A command and control center that is used by a military unit in a deployed location is usually called a "command post".[16] A warship has a Combat Information Center for tactical control of the ship's resources, but commanding a fleet or joint operation requires additional space for commanders and staff plus C4I facilities provided on a Flagship (e.g., aircraft carriers), sometimes a Command ship or upgraded logistics ship such as USS Coronado.

Command and control warfare

Command and control warfare encompasses all the military tactics that use communications technology. It can be abbreviated as C2W. An older name for these tactics is "signals warfare", derived from the name given to communications by the military. Newer names include information operations and information warfare.

The following techniques are combined:

with the physical destruction of enemy communications facilities. The objective is to deny information to the enemy and so disrupt its command and control capabilities. At the same time precautions are taken to protect friendly command and control capabilities against retaliation.

In addition to targeting the enemy's command and control, information warfare can be directed to the enemy's politicians and other civilian communications.

See also

US and other NATO specific:

Other

References

Citations

  1. ^ Vassiliou, Marius, David S. Alberts, and Jonathan R. Agre (2015). "C2 Re-Envisioned: the Future of the Enterprise." CRC Press; New York; p. 1.
  2. ^ See also Ross Pigeau; Carol McCann (Spring 2002). "Re-conceptualizing Command and Control" (PDF). Canadian Military Journal. 3 (1): 53–63.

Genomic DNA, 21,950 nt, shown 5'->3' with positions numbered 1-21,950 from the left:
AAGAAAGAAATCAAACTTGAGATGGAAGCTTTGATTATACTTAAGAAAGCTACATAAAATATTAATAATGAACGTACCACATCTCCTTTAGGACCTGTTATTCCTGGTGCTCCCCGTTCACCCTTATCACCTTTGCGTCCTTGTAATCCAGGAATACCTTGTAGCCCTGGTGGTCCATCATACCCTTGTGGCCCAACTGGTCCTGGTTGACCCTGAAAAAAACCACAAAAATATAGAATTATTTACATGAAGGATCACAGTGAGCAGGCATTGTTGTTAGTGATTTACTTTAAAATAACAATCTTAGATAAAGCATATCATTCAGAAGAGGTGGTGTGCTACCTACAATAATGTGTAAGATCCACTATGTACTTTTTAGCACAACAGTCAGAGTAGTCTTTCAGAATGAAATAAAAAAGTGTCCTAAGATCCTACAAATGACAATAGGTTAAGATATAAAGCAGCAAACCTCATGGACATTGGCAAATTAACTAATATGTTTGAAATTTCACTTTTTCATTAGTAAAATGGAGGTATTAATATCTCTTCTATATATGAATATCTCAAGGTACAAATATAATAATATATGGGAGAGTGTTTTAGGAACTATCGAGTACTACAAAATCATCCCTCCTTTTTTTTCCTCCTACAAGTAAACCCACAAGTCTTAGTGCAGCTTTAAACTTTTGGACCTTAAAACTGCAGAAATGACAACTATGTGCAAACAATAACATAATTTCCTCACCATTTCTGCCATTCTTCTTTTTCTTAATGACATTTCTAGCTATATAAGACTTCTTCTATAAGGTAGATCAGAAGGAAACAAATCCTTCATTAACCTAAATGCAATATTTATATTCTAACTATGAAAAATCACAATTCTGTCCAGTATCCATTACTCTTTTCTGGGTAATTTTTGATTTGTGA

3. ^ para 5-2, United States Army Field Manual: FM 3–0
    Headquarters, Department of the Army (14 June 2001). FM 3–0, Operations. Washington, DC: GPO. OCLC 50597897. Archived from the original (PDF inside ZIPSFX) on 19 February 2002. Retrieved 19 August 2013.
    Newer versions of FM 3-0 do not define Command and control, even though they use the term extensively.
  4. ^ Builder, Carl H., Bankes, Steven C., Nordin, Richard, "Command Concepts – A Theory Derived from the Practice of Command and Control", MR775, RAND, ISBN 0-8330-2450-7, 1999
  5. ^ Neville Stanton; Christopher Baber; Don Harris (1 January 2008). Modelling Command and Control: Event Analysis of Systemic Teamwork. Ashgate Publishing, Ltd.
  6. ^ a b "ADDP 00.1 Command and Control" (PDF). Commonwealth of Australia. 27 May 2009. pp. 1–2.
  7. ^ DoD Dictionary of Military and Associated Terms, www.dtic.mil
  8. ^ Command and control Archived 29 June 2011 at the Wayback Machine, Dictionary of Military and Associated Terms, www.dtic.mil
  9. ^ Joint Chiefs of Staff (U.S.) (8 November 2010). "Command and Control". Joint Publication 1-02. Department of Defense Dictionary of Military and Associated Terms (As Amended Through 31 January 2011) (PDF). p. 65. Retrieved 3 November 2014.
  10. ^ Joint Chiefs of Staff (U.S.) (8 November 2010). "Command and Control". Joint Publication 1-02. Department of Defense Dictionary of Military and Associated Terms (As Amended Through 15 August 2014) (PDF). p. 44. Retrieved 3 November 2014.
  11. ^ Command Five Pty Ltd, "Command and Control in the Fifth Domain" Archived 27 February 2012 at the Wayback Machine, February 2012, www.commandfive.com
  12. ^ In modern warfare, computers have become a key component as cyberspace is now seen as "the fifth domain of warfare" – refer: Clarke, Richard A. (2010). Cyber War. HarperCollins. and
    "Cyberwar: War in the Fifth Domain". Economist. 1 July 2010.
  13. ^ TTCP Groups, www.dtic.mil/ttcp/
  14. ^ "Department of Defense Dictionary of Military and Associated Terms" Archived 23 November 2008 at the Wayback Machine, Joint Publication 1-02, US Department of Defense, 17 March 2009.
  15. ^ Sloan, E., "Security and Defence in the Terrorist Era", McGill-Queen's University Press, Montreal, 2005; see Ch. 7 for C4ISTAR discussion.
  16. ^ US Army PEO C3T – Project Manager, Command Posts Archived 11 May 2010 at the Wayback Machine, peoc3t.monmouth.army.mil

Sources

External links

This page was last edited on 6 May 2019, at 12:49